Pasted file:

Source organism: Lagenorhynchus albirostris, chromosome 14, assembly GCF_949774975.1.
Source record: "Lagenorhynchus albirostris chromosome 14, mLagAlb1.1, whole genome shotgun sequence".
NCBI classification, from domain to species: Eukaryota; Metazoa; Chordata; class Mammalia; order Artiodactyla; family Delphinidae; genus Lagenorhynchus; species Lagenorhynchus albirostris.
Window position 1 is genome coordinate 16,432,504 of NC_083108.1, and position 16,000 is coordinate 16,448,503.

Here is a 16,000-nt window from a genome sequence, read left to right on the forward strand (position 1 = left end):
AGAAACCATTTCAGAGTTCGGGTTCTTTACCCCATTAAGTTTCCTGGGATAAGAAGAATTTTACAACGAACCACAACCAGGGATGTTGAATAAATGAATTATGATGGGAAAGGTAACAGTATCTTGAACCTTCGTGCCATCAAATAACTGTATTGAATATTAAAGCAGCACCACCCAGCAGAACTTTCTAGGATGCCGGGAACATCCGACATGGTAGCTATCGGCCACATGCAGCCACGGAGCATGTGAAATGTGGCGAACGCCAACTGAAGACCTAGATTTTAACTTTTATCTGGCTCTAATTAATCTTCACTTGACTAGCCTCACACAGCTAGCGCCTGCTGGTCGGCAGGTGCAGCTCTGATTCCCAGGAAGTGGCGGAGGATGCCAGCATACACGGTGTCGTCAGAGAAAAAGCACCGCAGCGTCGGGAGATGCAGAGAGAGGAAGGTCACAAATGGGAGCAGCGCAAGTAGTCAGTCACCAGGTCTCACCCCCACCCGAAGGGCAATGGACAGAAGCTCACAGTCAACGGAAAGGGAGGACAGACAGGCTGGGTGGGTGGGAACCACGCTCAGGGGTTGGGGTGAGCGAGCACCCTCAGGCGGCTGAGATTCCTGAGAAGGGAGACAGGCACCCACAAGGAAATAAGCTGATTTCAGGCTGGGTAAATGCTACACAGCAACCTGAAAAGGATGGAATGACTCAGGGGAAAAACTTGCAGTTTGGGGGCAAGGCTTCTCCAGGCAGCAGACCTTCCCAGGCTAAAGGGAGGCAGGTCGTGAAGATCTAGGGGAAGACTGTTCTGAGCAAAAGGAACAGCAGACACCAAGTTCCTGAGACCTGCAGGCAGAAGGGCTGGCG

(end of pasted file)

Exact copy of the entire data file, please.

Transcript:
Source organism: Lagenorhynchus albirostris, chromosome 14, assembly GCF_949774975.1.
Source record: "Lagenorhynchus albirostris chromosome 14, mLagAlb1.1, whole genome shotgun sequence".
NCBI classification, from domain to species: Eukaryota; Metazoa; Chordata; class Mammalia; order Artiodactyla; family Delphinidae; genus Lagenorhynchus; species Lagenorhynchus albirostris.
Window position 1 is genome coordinate 16,432,504 of NC_083108.1, and position 16,000 is coordinate 16,448,503.

Here is a 16,000-nt window from a genome sequence, read left to right on the forward strand (position 1 = left end):
AGAAACCATTTCAGAGTTCGGGTTCTTTACCCCATTAAGTTTCCTGGGATAAGAAGAATTTTACAACGAACCACAACCAGGGATGTTGAATAAATGAATTATGATGGGAAAGGTAACAGTATCTTGAACCTTCGTGCCATCAAATAACTGTATTGAATATTAAAGCAGCACCACCCAGCAGAACTTTCTAGGATGCCGGGAACATCCGACATGGTAGCTATCGGCCACATGCAGCCACGGAGCATGTGAAATGTGGCGAACGCCAACTGAAGACCTAGATTTTAACTTTTATCTGGCTCTAATTAATCTTCACTTGACTAGCCTCACACAGCTAGCGCCTGCTGGTCGGCAGGTGCAGCTCTGATTCCCAGGAAGTGGCGGAGGATGCCAGCATACACGGTGTCGTCAGAGAAAAAGCACCGCAGCGTCGGGAGATGCAGAGAGAGGAAGGTCACAAATGGGAGCAGCGCAAGTAGTCAGTCACCAGGTCTCACCCCCACCCGAAGGGCAATGGACAGAAGCTCACAGTCAACGGAAAGGGAGGACAGACAGGCTGGGTGGGTGGGAACCACGCTCAGGGGTTGGGGTGAGCGAGCACCCTCAGGCGGCTGAGATTCCTGAGAAGGGAGACAGGCACCCACAAGGAAATAAGCTGATTTCAGGCTGGGTAAATGCTACACAGCAACCTGAAAAGGATGGAATGACTCAGGGGAAAAACTTGCAGTTTGGGGGCAAGGCTTCTCCAGGCAGCAGACCTTCCCAGGCTAAAGGGAGGCAGGTCGTGAAGATCTAGGGGAAGACTGTTCTGAGCAAAAGGAACAGCAGACACCAAGTTCCTGAGACCTGCAGGCAGAAGGGCTGGCG